Can students do this with iPads? A Google Drawings app isn’t currently available for iPad. However, the Google Slides app is. Students can create visual notes in a one-slide Google Slides file and it will be almost exactly like Google Drawings.
Here are a couple of examples of what it might look like …
The first is a visual notes summary of the introduction of my book, “Ditch That Textbook”:
The second are visual notes I might create as a social studies student about the Berlin Wall:
(Note: Click on either image to open the Google Drawings file I created them in. Feel free to click “File > Make a copy …”, but please don’t send me requests to give you editing access. If you make your own copy of the file to your own Google Drive, it will be just as good as having editing access. Promise. 🙂 )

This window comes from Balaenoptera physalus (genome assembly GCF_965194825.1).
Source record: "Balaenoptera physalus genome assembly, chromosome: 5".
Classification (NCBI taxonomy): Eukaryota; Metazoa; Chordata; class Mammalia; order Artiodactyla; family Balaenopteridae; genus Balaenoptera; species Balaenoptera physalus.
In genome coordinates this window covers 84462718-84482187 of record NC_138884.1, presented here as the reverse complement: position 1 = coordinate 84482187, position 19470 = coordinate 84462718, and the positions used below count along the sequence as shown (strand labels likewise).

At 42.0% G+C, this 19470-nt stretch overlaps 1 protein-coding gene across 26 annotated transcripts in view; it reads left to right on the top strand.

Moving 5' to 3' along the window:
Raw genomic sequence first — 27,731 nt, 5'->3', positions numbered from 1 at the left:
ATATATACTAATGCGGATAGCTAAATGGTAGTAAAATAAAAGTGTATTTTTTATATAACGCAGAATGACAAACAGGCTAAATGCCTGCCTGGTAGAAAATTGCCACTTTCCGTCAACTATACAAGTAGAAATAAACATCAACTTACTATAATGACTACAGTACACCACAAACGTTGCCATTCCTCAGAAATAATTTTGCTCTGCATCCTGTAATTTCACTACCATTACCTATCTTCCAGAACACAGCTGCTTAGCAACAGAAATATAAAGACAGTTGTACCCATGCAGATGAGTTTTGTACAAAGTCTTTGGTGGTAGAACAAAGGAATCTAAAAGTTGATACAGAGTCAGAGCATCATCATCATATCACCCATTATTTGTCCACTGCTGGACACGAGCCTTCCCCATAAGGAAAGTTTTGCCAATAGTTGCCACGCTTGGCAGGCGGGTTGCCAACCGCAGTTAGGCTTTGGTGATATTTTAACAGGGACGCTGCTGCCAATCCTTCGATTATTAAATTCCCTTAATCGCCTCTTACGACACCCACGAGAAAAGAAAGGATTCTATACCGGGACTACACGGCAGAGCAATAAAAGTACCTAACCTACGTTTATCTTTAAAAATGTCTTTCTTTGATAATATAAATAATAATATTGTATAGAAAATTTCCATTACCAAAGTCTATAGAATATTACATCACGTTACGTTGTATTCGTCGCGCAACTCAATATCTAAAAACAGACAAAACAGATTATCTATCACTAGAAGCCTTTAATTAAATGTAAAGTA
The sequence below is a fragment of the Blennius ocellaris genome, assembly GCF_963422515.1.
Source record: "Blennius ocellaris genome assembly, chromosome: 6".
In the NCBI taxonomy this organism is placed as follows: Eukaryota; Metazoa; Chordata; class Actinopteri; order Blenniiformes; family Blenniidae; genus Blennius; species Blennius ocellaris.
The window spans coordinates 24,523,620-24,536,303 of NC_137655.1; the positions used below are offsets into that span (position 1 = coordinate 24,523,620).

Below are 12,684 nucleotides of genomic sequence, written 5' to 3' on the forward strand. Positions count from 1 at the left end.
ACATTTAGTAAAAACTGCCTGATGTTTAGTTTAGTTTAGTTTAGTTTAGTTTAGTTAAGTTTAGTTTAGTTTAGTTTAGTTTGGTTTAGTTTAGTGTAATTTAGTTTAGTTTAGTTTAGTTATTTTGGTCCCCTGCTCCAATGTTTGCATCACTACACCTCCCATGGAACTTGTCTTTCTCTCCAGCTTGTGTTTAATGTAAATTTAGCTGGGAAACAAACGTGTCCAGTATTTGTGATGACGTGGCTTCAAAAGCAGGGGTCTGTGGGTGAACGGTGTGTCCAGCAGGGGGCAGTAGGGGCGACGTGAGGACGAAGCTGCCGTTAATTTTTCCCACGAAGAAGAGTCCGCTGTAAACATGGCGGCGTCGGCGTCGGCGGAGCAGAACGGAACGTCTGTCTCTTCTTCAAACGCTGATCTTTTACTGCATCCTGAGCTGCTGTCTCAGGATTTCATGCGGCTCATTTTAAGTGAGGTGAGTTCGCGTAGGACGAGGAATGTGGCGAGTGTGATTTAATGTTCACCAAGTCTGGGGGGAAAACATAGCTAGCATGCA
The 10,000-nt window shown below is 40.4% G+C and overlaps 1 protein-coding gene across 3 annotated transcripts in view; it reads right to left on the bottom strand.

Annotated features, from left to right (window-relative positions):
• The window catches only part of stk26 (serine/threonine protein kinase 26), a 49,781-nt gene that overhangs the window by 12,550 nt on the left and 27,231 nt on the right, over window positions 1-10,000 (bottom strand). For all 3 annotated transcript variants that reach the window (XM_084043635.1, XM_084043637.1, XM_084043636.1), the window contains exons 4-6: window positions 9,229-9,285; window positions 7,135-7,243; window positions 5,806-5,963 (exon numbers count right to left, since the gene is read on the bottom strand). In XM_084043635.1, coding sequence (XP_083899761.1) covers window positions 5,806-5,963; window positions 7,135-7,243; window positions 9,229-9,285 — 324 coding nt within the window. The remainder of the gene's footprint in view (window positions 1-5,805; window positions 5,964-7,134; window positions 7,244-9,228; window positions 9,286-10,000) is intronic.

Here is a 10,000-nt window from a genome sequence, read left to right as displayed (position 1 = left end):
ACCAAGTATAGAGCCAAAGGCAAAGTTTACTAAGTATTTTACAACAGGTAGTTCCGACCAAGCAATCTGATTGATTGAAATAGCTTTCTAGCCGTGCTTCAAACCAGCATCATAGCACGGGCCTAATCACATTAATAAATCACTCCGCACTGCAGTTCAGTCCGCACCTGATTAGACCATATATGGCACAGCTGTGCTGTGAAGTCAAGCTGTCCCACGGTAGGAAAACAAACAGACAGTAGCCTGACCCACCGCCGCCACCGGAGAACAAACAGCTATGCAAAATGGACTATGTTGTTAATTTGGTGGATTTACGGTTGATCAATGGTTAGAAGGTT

Here are some features of Google Drawings you can use to create these visual notes:
These notes can be shared in a number of ways:
I wrote a post called “Google Drawings interactive posters: No glue sticks necessary!“. After creating the book introduction summary in Google Drawings, I started to realize that it was more like the interactive poster I described in that blog post and less like what I’d consider visual notes. (That’s really why I did the second example!)
Here’s the main point, I think …
Whether we’re thinking of these tasks as posters or notes, the more visual we can get with them, the stronger the links we’ll create in our brains.
And the beauty of these visual notes in Google Drawings is that any of us can create image-infused notes without needing a bit of artistic talent![reminder]How can you use Google Drawings visual notes in your class? What other features or uses are there for this idea?[/reminder]
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How is Google Drawings different from Paper 53? I learned about this from you at a conference. My students love it!